Tag Archive: devotion


Goddess Odudua

Art by Drew Flaherty

Art by Drew Flaherty

“Odudua’s themes are kinship, unity, devotion, creativity, community, love and fertility. Her symbols are black items. In the beginning, Odudua created the earth and its people. In Yoruban tradition, She presides over all matter of fertility, love and community. Her sacred color is black.

The African American festival of Kwanzaa celebrates family unity and the black culture. It is also a harvest festival whose name means ‘first fruits’. Every day of the celebration focuses on important themes, including Odudua’s harmony, determination, community responsibility, purpose, creativity and faith.

One lovely tradition easily adapted is that of candle lighting. Each day of the festival, light one red, green or black candle (the colors of Africa). Name the candle after one of Odudua’s attributes you wish to develop (try to choose the color that most closely corresponds to your goal). Igniting it gives energy and visual manifestation to that principle. Also try to keep one black candle lit (in a safe container) to honor the Goddess’s presence during this time.

To inspire Odudua’s peaceful love in your heart and life today, wear something black. This will absorb the negativity around you and put is to rest.”

(Patricia Telesco, “365 Goddess: a daily guide to the magic and inspiration of the goddess”.)

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Patricia Monaghan said that this “primary mother Goddess of the Yoruba of Nigeria…is the great orisha (deity) of the earth as well as its creator.  Her name means ‘She who exists for Herself and to create others,’ and it was Her energy that caused the primal matter which later formed itself ionto this universe.  The spot where She descended from the sky onto the new earth is still pointed out in Yourbaland.  Oddudua is called Saint Claire in Santería” (p. 238).

On mythologydictionary.com, it states: “A creator-Goddess and war-Goddess of the Yoruba. Wife and sister (or, some, say, daughter) of Olodumare or Obatala. Mother of Aganju, Ogun and Yemoja. Some regard her as the founder of the Yoruba. In some accounts, Oduduwa is regarded as male, son of Lamurudu and brother of Obatala, marrying Aje and fathering Oranyan; in others She is female in which role Her father sent Her to earth to sow seeds and She became the wife of Orishako. In some references, called OduduwaOdudua or Odudua. [1]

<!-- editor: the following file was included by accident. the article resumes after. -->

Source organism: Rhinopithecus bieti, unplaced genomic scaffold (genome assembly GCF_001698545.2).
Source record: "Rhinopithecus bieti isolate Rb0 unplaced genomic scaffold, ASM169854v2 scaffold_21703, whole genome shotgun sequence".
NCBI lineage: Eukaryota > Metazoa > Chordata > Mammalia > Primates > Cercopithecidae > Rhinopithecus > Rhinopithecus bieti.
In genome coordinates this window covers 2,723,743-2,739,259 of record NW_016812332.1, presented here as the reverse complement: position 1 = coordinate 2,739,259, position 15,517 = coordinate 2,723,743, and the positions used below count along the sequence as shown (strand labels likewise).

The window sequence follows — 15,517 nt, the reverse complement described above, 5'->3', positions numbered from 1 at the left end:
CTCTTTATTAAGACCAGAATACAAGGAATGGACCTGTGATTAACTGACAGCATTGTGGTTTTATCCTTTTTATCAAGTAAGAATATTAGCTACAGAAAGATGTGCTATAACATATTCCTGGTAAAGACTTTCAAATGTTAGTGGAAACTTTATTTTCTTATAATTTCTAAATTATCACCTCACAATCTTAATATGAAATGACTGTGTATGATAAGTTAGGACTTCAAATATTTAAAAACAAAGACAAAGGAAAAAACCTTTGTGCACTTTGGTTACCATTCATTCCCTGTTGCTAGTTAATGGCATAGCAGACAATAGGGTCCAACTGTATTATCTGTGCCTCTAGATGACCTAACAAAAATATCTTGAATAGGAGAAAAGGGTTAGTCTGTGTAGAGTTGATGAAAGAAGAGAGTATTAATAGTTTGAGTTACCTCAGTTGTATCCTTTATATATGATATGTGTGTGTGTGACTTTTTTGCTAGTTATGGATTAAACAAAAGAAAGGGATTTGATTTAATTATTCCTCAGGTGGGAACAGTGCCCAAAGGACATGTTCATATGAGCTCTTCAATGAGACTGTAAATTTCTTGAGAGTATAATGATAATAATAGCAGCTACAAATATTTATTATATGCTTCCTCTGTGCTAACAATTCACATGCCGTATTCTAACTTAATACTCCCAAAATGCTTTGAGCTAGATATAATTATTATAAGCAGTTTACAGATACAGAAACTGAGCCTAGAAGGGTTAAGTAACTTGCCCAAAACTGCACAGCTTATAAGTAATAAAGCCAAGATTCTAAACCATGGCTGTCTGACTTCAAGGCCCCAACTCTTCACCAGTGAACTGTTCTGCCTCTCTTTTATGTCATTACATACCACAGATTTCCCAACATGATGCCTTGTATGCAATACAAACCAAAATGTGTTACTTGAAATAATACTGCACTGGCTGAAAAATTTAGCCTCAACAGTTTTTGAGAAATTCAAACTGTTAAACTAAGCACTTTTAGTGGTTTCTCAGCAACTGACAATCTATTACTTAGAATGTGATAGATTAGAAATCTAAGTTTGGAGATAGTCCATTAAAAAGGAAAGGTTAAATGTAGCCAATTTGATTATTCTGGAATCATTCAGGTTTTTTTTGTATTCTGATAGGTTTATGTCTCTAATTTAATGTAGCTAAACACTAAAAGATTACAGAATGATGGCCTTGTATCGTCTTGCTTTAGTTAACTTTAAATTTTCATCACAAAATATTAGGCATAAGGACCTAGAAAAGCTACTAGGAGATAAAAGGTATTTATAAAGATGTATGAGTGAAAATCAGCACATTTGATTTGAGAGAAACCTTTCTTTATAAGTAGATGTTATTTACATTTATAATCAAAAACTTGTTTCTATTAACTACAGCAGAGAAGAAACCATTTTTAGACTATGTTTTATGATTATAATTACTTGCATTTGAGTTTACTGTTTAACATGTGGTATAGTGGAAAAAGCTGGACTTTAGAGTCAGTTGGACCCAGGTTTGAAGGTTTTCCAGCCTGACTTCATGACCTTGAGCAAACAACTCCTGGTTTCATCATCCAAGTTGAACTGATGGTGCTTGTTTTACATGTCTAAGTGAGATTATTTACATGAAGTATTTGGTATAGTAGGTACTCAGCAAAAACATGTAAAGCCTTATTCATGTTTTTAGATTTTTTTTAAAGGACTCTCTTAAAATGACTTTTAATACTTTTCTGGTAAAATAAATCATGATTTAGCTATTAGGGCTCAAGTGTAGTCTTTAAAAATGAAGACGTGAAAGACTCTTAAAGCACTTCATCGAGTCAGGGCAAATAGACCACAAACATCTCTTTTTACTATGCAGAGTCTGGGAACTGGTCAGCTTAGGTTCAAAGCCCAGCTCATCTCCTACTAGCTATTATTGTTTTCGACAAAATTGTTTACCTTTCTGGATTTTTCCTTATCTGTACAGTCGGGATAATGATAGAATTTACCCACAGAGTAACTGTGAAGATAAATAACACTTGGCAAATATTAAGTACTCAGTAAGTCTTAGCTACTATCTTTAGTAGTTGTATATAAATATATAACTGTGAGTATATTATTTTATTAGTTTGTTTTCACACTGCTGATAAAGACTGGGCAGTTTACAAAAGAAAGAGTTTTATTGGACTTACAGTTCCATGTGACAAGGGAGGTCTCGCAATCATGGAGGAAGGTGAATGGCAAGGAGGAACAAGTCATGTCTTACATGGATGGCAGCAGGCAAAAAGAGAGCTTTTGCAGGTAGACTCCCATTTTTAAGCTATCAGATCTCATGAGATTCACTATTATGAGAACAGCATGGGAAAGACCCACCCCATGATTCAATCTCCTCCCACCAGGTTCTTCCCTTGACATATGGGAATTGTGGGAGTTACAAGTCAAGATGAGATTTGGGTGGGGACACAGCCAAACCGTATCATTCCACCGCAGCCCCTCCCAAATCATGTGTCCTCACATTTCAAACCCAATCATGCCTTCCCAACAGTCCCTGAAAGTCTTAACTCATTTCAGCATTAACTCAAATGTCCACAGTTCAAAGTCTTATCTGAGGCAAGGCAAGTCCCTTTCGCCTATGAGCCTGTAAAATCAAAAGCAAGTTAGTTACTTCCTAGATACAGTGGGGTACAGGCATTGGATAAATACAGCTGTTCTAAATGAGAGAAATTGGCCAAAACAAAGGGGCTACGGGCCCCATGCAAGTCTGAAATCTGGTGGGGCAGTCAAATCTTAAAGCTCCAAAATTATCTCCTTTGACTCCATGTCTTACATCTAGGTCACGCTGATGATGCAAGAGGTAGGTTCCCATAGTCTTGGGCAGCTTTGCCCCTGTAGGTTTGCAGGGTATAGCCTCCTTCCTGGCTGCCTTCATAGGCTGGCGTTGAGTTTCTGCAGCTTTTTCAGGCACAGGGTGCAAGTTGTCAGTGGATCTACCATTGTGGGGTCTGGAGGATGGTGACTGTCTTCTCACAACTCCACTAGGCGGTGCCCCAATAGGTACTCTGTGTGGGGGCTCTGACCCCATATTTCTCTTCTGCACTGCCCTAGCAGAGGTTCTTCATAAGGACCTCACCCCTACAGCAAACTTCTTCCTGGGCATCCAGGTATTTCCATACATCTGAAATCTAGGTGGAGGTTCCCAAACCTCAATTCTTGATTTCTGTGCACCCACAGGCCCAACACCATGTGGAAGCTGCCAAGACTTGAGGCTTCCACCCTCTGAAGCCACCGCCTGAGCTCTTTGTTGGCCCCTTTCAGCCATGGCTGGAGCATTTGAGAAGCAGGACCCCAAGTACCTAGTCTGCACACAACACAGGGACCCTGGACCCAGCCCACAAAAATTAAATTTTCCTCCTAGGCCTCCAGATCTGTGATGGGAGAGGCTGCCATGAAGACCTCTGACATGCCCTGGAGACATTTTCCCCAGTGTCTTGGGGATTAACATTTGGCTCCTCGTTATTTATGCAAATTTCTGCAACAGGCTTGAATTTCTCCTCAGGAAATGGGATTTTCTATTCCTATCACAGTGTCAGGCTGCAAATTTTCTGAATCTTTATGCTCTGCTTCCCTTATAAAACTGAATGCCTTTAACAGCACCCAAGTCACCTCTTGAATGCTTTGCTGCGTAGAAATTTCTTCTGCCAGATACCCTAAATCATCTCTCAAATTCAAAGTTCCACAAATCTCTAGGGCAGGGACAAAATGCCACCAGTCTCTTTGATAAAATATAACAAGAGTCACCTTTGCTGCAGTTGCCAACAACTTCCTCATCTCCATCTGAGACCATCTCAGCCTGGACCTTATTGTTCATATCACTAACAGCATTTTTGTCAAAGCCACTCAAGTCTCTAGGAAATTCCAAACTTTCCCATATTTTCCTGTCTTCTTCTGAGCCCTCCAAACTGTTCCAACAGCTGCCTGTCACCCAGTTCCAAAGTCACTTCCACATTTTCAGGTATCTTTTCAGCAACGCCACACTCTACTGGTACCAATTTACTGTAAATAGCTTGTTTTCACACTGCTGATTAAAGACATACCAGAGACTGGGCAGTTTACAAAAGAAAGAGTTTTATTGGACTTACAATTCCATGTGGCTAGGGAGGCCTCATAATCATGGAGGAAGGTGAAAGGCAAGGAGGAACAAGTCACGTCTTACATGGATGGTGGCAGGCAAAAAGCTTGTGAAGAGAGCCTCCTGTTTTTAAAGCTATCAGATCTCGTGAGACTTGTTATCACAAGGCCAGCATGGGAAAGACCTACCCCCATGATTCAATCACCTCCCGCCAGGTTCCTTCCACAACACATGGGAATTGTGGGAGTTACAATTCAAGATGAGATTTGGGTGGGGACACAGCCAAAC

Sources:

Monaghan, Patricia. The New Book of Goddesses and Heroines, “Oddudua”.

Mythologydictionary.com, “Oduduwa“.

 

Suggested Links:

MXTODIS123. Reclaimingthedarkgoddess.blogspot.com, “Oduduwa“.

Goddess Amaltheia

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“Amaltheia’s themes are success, humor, reason, devotion and providence. Her symbols are goat, cornucopia and stars.  In Greek mythology, this she-goat Goddess nourished Zeus as an infant. In later years, Zeus broke off one of Her horns, which became the cornucopia, providing sustenance for all earth’s creatures. For Her diligence and service, Amaltheia was transformed into the constellation Capricorn, where She remains.

This astrological sign begins on the first day of winter with the power of logic and reason to guide action, balanced by a keen sense of humor when the going gets tough. Those born under this sign strive tenaciously for success, like the stubborn goat they are.

To improve your personal tenacity, make a paper horn filled with fruit. From now until the end of the year, eat a piece of fruit each day named after the area of your life in which you need Amaltheia’s diligence. Take that energy with you each day so that by the end of the year you will achieve success.

Other ways of emphasizing Amaltheia’s power include keeping the image of a goat (perhaps cut out of a magazine, or one made of stone on your altar or in another place of honor today, carrying fortitude-inspiring herbs like gingerroot and carnation, or tucking in your pocket for the day stones that inspire victory (like marble).”

(Patricia Telesco, “365 Goddess: a daily guide to the magic and inspiration of the goddess”.)

amaltheia

“The Childhood of Zeus” by Jakob Jordaens

Patricia Monaghan wrote: “Whatever the name of Zeus‘ Cretan nurse (see Adamanthea), She fed the infant god on the milk of this magical nanny goat.  When he grew up, Zeus broke off one of Amalthea’s horns and gave it to his nurse; it then turned into the magical ‘cornucopia’.  Just as the magic goat could produce milk rich and copious enough for a god, so part of Her could provide sufficient nourishment for the children of earth.  After thus providing for humankind, the one-horned nanny disappeared into heaven, where She was transformed into the constellation Capricorn” (p. 41).

“In some traditions, the goat’s skin became the Aegis, the legendary shield of Athena.” [1]

 

 

 

Sources:

Lindemans, Micha F. Pantheon.org, “Amaltheia“.

Monaghan, Patricia. The New Book of Goddesses and Heroines, “Amalthea”.

 

Suggested Links:

Theoi.com, “Amaltheia“.

Wikipedia, “Adamanthea“.

Wikipedia, “Amalthea“.

Goddess Boldogasszony